with Bob Hughes' Heartbreaker (Macatawa Bay Yacht Club) challenging Terry
McLaughlin's Team Defiant from the Royal Canadian Yacht Club. This will be
a rematch of the last Cup, which Terry won by a 7-5 margin. - RCYC website,

A record 436 sailors representing 77 countries participated in the 1996
Olympic Regatta, where Hong Kong, Japan, Poland and the Ukraine won their
first-ever yachting medals

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at Sailing Angles:

(Letters selected for publication must include the writer's name and may be
edited for clarity or space - 250 words max. This is not a chat room nor a
bulletin board - you only get one letter per subject, so give it your best
shot and don't whine if others disagree.)

* From Merritt Palm: Lesson learned from Hurricane Andrew: tie your boat
down securely to the trailer. I remember helping out at the US Sailing
Center in Miami right after the hurricane. The 13 ft. surge picked up and
moved almost every boat. The boats tied to their trailers landed safely
while those that floated off their trailers were pretty badly damaged.

* From Bill Goggins: Good article on preparation for Hurricane Izzy. Just
an extra little tip for those pulling out their trailerable keelboats: I
was sailing the 210 Nationals in Marblehead in the early 90's when we were
hit by Hurricane Bob. The entire fleet pulled our boats and kept the
bailers closed. The added weight of the water inside the boats really
helped keep the boats upright & stable on the trailers during the peak
winds. Try & park the trailer away from trees too!!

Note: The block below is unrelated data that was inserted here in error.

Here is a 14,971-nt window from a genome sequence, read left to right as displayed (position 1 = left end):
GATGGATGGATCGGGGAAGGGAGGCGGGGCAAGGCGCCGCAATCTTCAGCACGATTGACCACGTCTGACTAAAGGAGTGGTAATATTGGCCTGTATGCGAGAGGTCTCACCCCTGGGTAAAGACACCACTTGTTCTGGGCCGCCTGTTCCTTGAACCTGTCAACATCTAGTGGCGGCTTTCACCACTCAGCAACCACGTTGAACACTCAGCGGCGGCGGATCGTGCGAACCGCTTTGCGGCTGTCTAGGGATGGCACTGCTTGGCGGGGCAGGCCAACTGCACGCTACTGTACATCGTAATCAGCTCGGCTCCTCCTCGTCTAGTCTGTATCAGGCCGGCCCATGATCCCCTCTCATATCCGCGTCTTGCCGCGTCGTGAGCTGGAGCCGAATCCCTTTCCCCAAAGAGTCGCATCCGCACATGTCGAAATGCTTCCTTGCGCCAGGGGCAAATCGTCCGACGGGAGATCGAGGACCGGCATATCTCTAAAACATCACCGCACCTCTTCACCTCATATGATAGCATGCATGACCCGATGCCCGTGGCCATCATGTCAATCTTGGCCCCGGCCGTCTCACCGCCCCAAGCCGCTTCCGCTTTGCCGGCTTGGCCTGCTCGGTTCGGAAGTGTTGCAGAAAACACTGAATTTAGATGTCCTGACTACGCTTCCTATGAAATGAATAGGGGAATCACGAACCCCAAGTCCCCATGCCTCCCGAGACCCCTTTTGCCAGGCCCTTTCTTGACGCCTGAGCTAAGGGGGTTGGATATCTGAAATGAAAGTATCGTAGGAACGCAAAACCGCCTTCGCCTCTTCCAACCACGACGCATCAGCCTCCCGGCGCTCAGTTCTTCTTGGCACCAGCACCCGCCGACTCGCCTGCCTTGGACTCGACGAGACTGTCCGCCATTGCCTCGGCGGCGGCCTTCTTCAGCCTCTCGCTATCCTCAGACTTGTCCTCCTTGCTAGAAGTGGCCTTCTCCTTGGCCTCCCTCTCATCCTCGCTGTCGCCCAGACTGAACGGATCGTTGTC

* From Adam Loory: Race committees on Long Island Sound are fostering
poor seamanship by not running races in winds over 20 knots. Last weekend
was one more example of good sailing wasted: the Greenwich Cup race
committee abandoned racing because of a stiff easterly blow (steady 20
knots with gusts to 24). Two years ago Manhasset Bay YC canceled a day of
racing in similar conditions and last year the American YC did the same for
a day during their fall series. These three events are major regattas on
the YRA schedule, not informal beer can races. As a result, boats on Long
Island Sound are evolving into lightly built, over canvassed hybrids that
don't carry heavy weather sails.

In two of the three abandoned days I went out to sail anyway. On both
occasions the winds were never above 30; we sailed with a No. 4 genoa and
small 1.5 oz. spinnaker to get some practice in winds stronger than Long
Island Sound's normal drifting conditions. Learning to handle a boat in
heavy air is a safety issue -- as well as fun for those who are prepared.
Sooner or later everyone gets caught in a blow and when it happens, those
with experience and confidence will weather storms better. By sailing in
heavy air my crew learned a lot about surfing waves, jibing the chute, and
we found a problem with the spinnaker pole where the jaw under high loads
releases the afterguy.

I heard that the Greenwich Cup race committee was concerned about the waves
and chop and about being able to anchor in the wind and waves. Many
committees in windier parts of the world would have considered the